Have you ever considered if you can survive the zombie apocalypse? Will you know where to get food and shelter, how to protect yourself from the cold, and what weapon is the most reliable against the undead? When you are surrounded by half-destroyed buildings and dark forests - what will be your chances?
These questions are not as weird and unrealistic as they may seem at first. Thousands of people ask them every day and even consult appointed specialists on the topic. Of course, we are not talking about a possible future of our civilization (although no one can tell what 2021 has installed for us) but one of the games created by Kefir; and the appointed specialists are us - a customer support team from devtodev.
Kefir is a game developing company from Volgograd.
Their landmark games Last Day on Earth, Frostborn, Grim Soul, Metro 2033, and others have won the hearts of millions of users from all over the world. In their free time, the employees invest in personal growth, hold internal tournaments and auctions, and launch stratosphere balloons.
During two years of collaboration, the company entrusted us with two games - Last Day on Earth and Frostborn (the latter has recently entered the international market). We respond to user requests and reviews in app stores, maintain constant communication with the developers, and, of course, play the games ourselves. As a result, the devtodev team that works with these projects has embraced and absorbed the company's spirit and the principles of its attitude towards the users. Our task is to ensure the best communication experience for the customers, diffuse any negative situations, and strengthen loyalty and love.
Support and Loyalty
Customer loyalty is the Holy Grail for any company. Loyal users can bring both profit and moral satisfaction. They are not just more likely to donate; they are also highly interested in the development of the game and can leave positive reviews that may attract new customers.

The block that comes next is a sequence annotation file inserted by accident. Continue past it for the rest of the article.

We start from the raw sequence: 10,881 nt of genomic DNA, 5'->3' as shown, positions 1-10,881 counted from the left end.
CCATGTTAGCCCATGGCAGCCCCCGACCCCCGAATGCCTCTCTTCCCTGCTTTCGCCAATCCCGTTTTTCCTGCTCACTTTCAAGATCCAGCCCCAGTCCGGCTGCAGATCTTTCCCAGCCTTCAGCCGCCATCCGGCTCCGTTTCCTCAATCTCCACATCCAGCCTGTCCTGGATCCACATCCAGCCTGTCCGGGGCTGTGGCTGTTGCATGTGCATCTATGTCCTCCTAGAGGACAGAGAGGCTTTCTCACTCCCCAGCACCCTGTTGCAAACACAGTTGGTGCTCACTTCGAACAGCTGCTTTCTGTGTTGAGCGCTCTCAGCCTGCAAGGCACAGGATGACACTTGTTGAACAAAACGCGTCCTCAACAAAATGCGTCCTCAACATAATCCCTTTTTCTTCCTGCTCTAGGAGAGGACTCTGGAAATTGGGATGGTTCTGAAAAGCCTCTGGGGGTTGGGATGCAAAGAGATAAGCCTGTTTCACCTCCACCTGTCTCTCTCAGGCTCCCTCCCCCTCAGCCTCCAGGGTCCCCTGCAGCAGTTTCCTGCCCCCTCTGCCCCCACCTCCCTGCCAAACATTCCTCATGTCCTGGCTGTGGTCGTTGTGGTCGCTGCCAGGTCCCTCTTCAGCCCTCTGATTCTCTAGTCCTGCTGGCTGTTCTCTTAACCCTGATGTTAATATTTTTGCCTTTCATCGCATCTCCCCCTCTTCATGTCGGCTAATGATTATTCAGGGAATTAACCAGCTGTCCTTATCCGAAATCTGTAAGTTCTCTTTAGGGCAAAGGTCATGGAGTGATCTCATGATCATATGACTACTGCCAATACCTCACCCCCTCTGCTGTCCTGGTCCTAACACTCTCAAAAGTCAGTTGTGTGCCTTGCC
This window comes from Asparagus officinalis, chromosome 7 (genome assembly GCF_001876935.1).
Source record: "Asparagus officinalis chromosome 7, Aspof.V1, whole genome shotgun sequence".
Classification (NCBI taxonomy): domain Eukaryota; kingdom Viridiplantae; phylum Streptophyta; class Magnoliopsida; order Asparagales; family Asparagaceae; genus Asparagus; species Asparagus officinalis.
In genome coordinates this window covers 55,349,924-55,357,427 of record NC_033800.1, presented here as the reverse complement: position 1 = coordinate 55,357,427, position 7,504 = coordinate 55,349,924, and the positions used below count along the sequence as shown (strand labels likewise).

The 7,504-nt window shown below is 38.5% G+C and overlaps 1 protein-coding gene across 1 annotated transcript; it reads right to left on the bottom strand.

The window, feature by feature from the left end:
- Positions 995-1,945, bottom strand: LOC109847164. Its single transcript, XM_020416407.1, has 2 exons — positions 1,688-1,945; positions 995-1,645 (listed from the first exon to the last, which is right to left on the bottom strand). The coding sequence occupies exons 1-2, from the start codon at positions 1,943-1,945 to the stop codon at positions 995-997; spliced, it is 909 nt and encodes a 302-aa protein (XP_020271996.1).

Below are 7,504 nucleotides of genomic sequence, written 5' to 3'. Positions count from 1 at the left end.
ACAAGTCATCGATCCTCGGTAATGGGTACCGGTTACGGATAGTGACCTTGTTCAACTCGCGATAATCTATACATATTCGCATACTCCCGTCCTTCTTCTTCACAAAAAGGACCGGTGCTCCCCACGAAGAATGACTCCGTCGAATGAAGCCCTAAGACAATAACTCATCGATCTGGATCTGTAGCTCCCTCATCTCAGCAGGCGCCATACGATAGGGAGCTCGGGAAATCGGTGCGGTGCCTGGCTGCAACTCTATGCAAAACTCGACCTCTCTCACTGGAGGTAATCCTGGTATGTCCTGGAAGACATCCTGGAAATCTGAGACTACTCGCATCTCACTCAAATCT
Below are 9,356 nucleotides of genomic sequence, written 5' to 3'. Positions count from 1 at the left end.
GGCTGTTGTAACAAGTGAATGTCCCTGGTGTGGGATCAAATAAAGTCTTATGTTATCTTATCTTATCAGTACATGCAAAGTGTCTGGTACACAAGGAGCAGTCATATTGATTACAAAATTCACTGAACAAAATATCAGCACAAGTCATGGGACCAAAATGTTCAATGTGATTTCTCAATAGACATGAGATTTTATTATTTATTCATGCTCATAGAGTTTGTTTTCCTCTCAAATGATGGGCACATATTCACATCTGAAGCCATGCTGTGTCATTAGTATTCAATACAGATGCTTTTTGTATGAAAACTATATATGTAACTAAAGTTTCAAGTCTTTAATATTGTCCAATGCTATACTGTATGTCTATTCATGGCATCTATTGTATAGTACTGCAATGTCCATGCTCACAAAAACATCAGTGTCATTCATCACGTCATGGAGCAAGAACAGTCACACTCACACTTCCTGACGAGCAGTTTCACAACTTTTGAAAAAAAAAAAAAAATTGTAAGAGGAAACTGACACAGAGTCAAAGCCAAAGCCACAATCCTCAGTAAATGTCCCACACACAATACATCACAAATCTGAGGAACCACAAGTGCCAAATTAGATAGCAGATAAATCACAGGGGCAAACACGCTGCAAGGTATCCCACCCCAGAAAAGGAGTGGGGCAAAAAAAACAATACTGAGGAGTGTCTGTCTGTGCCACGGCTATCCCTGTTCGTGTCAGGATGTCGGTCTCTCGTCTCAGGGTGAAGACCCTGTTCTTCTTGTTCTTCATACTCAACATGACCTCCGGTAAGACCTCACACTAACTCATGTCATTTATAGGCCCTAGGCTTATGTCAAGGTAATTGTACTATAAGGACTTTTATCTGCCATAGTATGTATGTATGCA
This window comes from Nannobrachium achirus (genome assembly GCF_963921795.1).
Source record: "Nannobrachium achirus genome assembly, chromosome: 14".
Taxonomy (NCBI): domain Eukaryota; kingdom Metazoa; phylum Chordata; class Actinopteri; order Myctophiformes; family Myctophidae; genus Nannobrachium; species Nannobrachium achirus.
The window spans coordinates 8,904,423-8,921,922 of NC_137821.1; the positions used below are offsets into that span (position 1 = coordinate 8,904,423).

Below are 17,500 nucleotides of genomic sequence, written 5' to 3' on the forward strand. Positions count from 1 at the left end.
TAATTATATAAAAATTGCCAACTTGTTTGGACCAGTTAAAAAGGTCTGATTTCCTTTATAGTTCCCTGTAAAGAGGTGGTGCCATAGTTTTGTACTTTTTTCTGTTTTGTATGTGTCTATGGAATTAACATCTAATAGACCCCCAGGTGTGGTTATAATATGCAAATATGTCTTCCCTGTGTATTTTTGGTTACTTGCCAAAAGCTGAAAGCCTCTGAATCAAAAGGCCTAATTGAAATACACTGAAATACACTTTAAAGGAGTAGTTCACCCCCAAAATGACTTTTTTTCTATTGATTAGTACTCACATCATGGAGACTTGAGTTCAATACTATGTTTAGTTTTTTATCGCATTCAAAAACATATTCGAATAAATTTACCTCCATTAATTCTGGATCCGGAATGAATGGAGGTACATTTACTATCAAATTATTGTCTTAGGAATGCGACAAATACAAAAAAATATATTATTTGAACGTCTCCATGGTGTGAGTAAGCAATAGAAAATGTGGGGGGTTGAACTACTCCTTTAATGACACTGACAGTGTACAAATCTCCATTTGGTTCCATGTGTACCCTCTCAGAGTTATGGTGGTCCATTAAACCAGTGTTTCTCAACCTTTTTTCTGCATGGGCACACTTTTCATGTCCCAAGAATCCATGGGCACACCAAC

However, it is also a well-known fact that ensuring loyalty demands painstaking work. Users are not quick to trust; first, they need to consider all the pros and cons. And it is especially hard to fight for loyalty within this fast-growing market when app stores and colorful ads tempt users with new exciting games, and every success leads to an army of clone projects.
Naturally, a gripping idea and quality of the game are the key elements of securing customer affections. However, to keep the users enthralled, the company also needs to show that the brand deserves loyalty and love. The brand image largely rides on how the company talks to the customers: on the official site, in the community, and, of course, in support chats. Moreover, support may become the decisive factor in determining a user’s attitude - since it is the place they turn to when in crisis. If customer service deals with a problem efficiently and takes care of all its psychological side effects, it will do the reputation of the company the world of good.
To create such a positive effect, the issue you need to solve may not necessarily be a tricky glitch. It can be any user request, as long as it carries enough emotional weight for the customer - either negative or positive. Even brief feedback can be loaded with meaning and significance. Further on, we shall tell you a fascinating story about such a vivid display of emotions and the result it provoked. But first, let us consider the genre of feedback itself.
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On the usefulness of user feedback